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Performance Planning Has a Role in Ministry

Posted: 8/28/19 at 4:50pm. Column by Craig Harwood.

In my most recent post I introduced revisiting guiding principles to ensure foundational and unifying direction in your ministry. Over my next few posts I will describe the basics of laying out a performance plan and conducting performance reviews for pastors and staff.

The idea of conducting performance reviews in a church requires first that the reasons for doing it are aligned with the guiding principles of the church, edifying to the community, and supportive of the individuals involved. There are good reasons to implement performance reviews, but there are also risks if they’re not done well or if they’re done with less than honorable motives.

There are good reasons to implement performance reviews, but there are also risks if they’re not done well or if they’re done with less than honorable motives.

Reasons to implement performance planning include:

  • It promotes agreement/alignment among leadership toward direction and actions
  • The performance planning process clarifies the work and resources needed to fulfill a goal
  • The research completed in planning expands horizons to see possibilities that you might not have considered otherwise
  • Doors open and close along the way, but having a direction documented allows you to assess the journey along the way and track your faithfulness
  • It promotes accountability among a community of believers
  • It enables abandonment to the call, because you have identified tangible deliverables and prayed over outcomes to declare and work toward

Risks if performance reviews are not done well or for the right reasons include:

  • Destruction of trust
  • Disengagement from those who feel they have been unfairly evaluated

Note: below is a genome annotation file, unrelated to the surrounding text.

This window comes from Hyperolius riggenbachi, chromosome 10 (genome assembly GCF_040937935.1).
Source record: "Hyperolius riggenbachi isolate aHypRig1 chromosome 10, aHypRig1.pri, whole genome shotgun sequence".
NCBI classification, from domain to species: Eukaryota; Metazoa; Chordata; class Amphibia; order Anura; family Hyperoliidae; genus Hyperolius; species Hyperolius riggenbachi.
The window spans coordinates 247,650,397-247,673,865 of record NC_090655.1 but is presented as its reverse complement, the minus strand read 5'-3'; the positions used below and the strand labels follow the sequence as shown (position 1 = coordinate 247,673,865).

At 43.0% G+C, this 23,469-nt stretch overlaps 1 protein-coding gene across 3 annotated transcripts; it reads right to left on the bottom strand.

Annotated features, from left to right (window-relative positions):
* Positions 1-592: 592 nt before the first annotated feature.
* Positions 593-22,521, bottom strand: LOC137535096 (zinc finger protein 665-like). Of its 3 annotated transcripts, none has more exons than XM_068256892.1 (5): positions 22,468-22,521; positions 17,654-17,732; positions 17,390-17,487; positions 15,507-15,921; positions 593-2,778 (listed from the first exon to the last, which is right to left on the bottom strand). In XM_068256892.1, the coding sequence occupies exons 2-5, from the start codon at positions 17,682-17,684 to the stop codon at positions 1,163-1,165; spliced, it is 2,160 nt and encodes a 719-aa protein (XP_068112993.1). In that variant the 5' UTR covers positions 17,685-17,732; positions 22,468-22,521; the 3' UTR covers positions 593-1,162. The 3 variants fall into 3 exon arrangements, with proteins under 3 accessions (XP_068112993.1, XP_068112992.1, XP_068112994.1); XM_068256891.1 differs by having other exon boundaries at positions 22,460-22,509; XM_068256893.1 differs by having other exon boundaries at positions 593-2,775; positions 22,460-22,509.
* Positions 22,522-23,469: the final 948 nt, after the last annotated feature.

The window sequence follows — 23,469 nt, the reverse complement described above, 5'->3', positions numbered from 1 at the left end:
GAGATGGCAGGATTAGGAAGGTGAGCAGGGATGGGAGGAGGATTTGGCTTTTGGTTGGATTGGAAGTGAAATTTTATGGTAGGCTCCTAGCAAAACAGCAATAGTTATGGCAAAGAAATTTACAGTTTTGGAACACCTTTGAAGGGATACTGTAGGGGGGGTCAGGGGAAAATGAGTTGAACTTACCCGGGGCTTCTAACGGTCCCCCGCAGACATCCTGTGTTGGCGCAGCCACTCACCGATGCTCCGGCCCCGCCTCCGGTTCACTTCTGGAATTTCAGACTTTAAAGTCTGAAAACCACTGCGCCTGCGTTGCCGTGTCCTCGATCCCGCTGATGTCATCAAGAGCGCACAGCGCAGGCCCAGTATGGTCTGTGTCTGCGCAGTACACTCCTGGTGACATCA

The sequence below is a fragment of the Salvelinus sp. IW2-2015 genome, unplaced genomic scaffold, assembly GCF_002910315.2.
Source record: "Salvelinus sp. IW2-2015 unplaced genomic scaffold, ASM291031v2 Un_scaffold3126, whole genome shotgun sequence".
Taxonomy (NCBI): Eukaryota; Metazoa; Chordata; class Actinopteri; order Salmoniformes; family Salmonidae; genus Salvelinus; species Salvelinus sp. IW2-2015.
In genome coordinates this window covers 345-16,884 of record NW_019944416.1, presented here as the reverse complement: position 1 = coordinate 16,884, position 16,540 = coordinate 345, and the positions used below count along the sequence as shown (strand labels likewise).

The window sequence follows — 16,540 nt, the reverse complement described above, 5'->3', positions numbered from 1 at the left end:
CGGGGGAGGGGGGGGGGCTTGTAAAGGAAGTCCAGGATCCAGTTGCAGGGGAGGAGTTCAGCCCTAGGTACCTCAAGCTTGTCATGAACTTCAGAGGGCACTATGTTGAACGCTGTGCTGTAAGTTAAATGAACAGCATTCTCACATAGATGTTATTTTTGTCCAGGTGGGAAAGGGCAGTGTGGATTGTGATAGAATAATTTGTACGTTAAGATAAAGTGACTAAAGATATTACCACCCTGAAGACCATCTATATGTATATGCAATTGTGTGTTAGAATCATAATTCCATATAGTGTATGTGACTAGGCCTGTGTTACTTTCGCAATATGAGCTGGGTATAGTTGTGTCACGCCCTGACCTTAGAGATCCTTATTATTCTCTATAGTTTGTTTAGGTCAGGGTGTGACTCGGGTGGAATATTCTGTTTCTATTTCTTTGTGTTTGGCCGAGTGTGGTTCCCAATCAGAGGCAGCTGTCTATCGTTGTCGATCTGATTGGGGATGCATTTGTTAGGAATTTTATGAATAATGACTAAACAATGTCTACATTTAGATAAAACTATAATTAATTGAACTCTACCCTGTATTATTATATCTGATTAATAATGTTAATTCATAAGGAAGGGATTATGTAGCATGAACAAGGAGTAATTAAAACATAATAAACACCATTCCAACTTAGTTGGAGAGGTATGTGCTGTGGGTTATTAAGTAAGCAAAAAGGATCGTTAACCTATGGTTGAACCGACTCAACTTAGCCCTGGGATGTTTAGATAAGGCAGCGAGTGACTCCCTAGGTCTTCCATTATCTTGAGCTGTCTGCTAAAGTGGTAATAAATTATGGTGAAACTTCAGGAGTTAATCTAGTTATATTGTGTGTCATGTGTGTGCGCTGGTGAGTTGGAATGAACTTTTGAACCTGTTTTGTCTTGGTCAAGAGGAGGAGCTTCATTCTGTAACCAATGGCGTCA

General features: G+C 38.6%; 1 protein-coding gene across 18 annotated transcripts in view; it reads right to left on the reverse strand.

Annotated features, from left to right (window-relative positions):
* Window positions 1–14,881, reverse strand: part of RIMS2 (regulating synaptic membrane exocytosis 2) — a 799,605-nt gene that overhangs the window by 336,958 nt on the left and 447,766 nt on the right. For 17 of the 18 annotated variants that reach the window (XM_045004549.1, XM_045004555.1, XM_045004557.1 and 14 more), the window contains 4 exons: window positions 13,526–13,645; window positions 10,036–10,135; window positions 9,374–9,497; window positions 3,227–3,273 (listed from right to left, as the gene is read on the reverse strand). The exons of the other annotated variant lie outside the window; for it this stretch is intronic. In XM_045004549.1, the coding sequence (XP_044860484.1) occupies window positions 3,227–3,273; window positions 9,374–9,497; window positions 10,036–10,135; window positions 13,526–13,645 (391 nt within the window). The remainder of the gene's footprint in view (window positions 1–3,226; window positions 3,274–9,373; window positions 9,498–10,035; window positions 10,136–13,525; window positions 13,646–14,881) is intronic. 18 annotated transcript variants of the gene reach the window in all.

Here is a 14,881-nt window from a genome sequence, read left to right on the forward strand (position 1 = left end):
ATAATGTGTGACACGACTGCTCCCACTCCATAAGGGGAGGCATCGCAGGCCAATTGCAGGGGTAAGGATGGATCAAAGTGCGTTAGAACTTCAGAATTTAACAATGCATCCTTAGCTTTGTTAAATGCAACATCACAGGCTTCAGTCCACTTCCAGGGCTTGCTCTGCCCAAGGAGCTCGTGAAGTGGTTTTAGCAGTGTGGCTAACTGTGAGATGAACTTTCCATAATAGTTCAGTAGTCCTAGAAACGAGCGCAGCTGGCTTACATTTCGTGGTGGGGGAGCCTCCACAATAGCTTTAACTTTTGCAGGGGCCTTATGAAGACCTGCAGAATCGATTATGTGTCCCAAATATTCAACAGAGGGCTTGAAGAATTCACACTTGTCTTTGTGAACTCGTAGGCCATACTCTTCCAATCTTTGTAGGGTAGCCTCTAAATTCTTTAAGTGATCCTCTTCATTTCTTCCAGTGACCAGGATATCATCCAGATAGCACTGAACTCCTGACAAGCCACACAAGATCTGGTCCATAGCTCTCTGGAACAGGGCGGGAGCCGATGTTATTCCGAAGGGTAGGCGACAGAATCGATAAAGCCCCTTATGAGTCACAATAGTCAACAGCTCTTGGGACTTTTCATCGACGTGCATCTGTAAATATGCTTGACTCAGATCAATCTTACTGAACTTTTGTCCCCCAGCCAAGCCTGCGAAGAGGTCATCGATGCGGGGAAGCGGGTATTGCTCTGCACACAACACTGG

• The process can spawn an Us vs. Them environment between staff and lay leadership

In any ministry performance or goal planning it’s important to remember that we plan and do the work while God is responsible for results. Our accountability is in the faithfulness to the call and serving as a workman who need not be ashamed. In our quiet time, the Lord instructs us and guides us into action by his word and the work of the Spirit in us. Our responsiveness to that direction reveals our faithfulness and seeds the bearing of fruit in our ministries.

As you consider initiating a performance review process, first think about the initial steps in a plan:

  1. Ensure you are anchored in the ministry’s mission and guiding principles. How is the Lord guiding your thinking? Write it down. It takes courage to document the work the Lord is leading you into and to commit to be held accountable to it.
  2. Articulate your thinking with others to sharpen your thinking and allow the Spirit to confirm direction.
  3. Benchmark your ideas with other ministries that have taken on this direction and been blessed. Best practice research will expand actionable possibilities and continue to sharpen your focus.
  4. Gather leadership to anchor direction and divide the work into objectives or goals that will support the direction. Be inclusive of all ministries to create a holistic and unified plan and assign individual responsibilities based on roles.
  5. Lay your God-inspired plans before the Lord, step out into the work, and seek his direction to ensure you remain being guided in his path of righteousness (Psalm 23:3) and routinely review and discuss how the Lord is leading in the work you and your team are engaged in.

We can plan, document, and be held accountable for a mission, the follow through actions, and how we conduct ourselves in the work (behaviors). The disciples were held accountable to the Acts 1:8 command to go to the ends of the earth with the gospel. Joshua was instructed and held accountable to go and take the land. The early church was accountable to specific direction in the local church communities and in missionary endeavors. What accountability is the Lord leading you into?


Craig Harwood has over 30 years of experience in corporate human resources and pastoring churches. He can be contacted at craig.t.harwood@gmail.com.